KUOW Puget Sound Public Radio produced an excellent piece featuring the straight senior-citizen couple Steve Doty & Linda Dunbar.  Steve & Linda tell us why they got a domestic partnership, and why it is so important to them that Washington votes “approved” on Referendum 71.  Click here to stream the audio.  The transcript is below.  After you listen, you may be interested in downloading the flier Why do seniors need the protection of domestic partnerships?, provided by Washington Families Standing Together.  Thoughts from our opponents on seniors and domestic partnerships, after the fold.

Referendum 71 Seniors

10/02/2009

Steve Doty and Linda Dunbar are a senior-citizen couple. They live in North Seattle and they’ve been together a long time. They’ve seen each other through her breast cancer and his Parkinson’s Disease. But they’re not married. Steve and Linda would be directly affected by Referendum 71. It’s a measure that’s going to be on the Washington state ballot November 3.

Dunbar: “Yeah, this is for better or worse, sickness and health.”

Reporter: “Did you guys ever think about getting married?”

Dunbar: “I don’t think so. One of the things that happened was that I was baptized in the Roman Catholic church. And I’ve been divorced. I could not receive sacrament if I married again. And I guess living in sin – quote, unquote – is different than that.”

In the last legislative session, lawmakers passed a new set of expanded rights for domestic partners. It’s nicknamed the “Everything but Marriage” law. And it’s controversial because it extends rights to gay couples – as though they were married. But it also affects older heterosexual couples if one of them is over age 62.

Linda and Steve’s dog, Schuster, runs back and forth between them as they sit in their modest apartment. They recently got rid of their couch to give Steve more room to maneuver with his walker. Linda jokes that her partner can be a handful.

Dunbar: “He’s very difficult – no, I’m kidding. We’ve been together since 1991. We just thought that it would be a really good thing if we made a commitment to each other. And not just move in and have a fling. This is the real deal.”

Steve and Linda have registered their domestic partnership with the state. They say getting married would hurt them financially. Older couples who marry can lose some of their social security benefits, or pensions.

Bill Dorn talks to couples like Steve and Linda all the time. He’s with Senior Services of King County. The agency helps seniors understand their rights. He finds many are reluctant to talk about their unmarried status.

Dorn: “There are a lot of seniors who find themselves choosing to be a couple, and not marry because of those financial concerns. And they come from a generation, where that’s not socially acceptable.”

Anne Levinson chairs the Approve 71 campaign to uphold the state’s domestic partner rights. She says many seniors don’t realize hospitals could keep them from a loved-one’s bedside. Or from claiming a body and making funeral arrangements if their partner dies.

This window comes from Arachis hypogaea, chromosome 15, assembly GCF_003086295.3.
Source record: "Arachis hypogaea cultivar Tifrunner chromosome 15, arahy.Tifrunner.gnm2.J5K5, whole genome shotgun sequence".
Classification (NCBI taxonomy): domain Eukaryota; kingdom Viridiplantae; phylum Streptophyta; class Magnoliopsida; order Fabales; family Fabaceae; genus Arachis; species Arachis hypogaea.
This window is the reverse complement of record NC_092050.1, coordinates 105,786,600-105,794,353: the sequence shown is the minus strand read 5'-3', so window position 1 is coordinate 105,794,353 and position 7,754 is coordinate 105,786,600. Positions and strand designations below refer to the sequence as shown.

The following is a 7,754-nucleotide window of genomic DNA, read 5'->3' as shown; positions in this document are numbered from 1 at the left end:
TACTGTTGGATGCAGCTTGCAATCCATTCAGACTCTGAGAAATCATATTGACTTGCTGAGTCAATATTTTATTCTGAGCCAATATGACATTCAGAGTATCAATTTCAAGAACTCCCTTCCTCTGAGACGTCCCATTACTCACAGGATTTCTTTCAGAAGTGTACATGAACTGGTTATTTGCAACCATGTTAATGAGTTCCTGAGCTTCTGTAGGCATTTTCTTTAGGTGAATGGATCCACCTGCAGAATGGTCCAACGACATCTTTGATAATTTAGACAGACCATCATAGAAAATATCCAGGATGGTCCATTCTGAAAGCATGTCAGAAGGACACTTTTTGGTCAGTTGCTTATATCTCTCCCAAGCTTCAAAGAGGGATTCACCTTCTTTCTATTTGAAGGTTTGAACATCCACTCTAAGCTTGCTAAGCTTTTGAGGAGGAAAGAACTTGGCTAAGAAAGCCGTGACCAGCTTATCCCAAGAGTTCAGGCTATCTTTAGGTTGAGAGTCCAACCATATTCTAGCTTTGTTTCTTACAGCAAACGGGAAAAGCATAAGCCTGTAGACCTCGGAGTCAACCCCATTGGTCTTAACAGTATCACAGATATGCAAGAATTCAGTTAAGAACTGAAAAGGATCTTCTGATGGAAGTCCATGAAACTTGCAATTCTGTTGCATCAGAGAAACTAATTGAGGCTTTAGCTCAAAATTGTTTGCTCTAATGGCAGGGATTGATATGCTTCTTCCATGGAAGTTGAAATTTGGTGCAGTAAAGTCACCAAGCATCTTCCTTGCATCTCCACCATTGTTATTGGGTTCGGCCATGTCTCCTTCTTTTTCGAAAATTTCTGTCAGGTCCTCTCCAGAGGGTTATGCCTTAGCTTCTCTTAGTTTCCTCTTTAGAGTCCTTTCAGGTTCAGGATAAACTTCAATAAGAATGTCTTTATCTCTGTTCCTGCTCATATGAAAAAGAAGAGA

Levinson: “I think with seniors, and with the rest of us … it often takes a crisis for us to realize that without those legal protections, we are often left in not only a financially tenuous position but in terms of being able to make decisions for our loved ones, or have access to care. The tragedies we’ve seen over and over again when an emergency strikes and people do not have the protections of domestic partnership laws – it’s sad.”

Opponents to Referendum 71 didn’t return numerous phone calls. The group Protect Marriage Washington is against Referendum 71. Its Website says expanding domestic partnership rights isn’t necessary because seniors and others can obtain many of those same protections through wills and contracts.

Steve and Linda say they want their relationship respected as though they were married. Linda once wound up in the emergency room with a head injury. But doctors wouldn’t tell Steve what was happening because they weren’t married and weren’t yet registered partners. They don’t want to lose the rights they now have.

Dunbar: “I mean I have to be realistic about our age, and I think making those life decisions that mean so much. I don’t want him left out, and I fear that could happen – that he wouldn’t be able to see me, or that I would be at the mercy of a hospital somewhere where, where I can’t make a decision for myself.”

Voting* on Referendum 71 can be tricky. A “yes” vote would leave intact the expanded rights for domestic partners already approved by the Legislature.

A “no” vote would repeal those rights.

I’m Carol Smith, KUOW News.

And it’s as simple as that.  Referendum 71 is about protecting ALL Washington families fairly and equally under the law.  And making it possible for loving partners to care for each other in times of crisis.  Despite what “reject” advocate Larry Stickney says, it is impossible to get real protections with just wills and powers of attorney.  But he’s perfectly welcome to try that route himself, if he thinks it’s all that.

*Technical note: the ballot language actually asks voters whether the domestic partnership law should be “approved” or “rejected”.I found it interesting that Protect Marriage Washington refused to be interviewed for the story.  I think they know that their campaign to smear senior domestic partners won’t play well to a wider audience.  Here’s a little sample of their campaign of disrespect towards senior domestic partnerships.  This email was sent by Joseph Backholm from the Family Policy Institute of Washington on September 8, 2009.  I have no idea why it’s dated Feb. 7th.  FPIW is a major actor in the PMW confederation.  Emphasis mine.

Greetings!

Monday Minute for February 7, 2009 (Holiday Edition)

Thoughts from the Executive Director

Can Seniors Be Bribed?

It looks like Referendum 71, the petition that would allow Washington to vote on the controversial “everything but marriage” bill, will be on the ballot this fall.  As a result, Washington will vote on whether or not they believe there is a meaningful difference between heterosexual and homosexual relationships.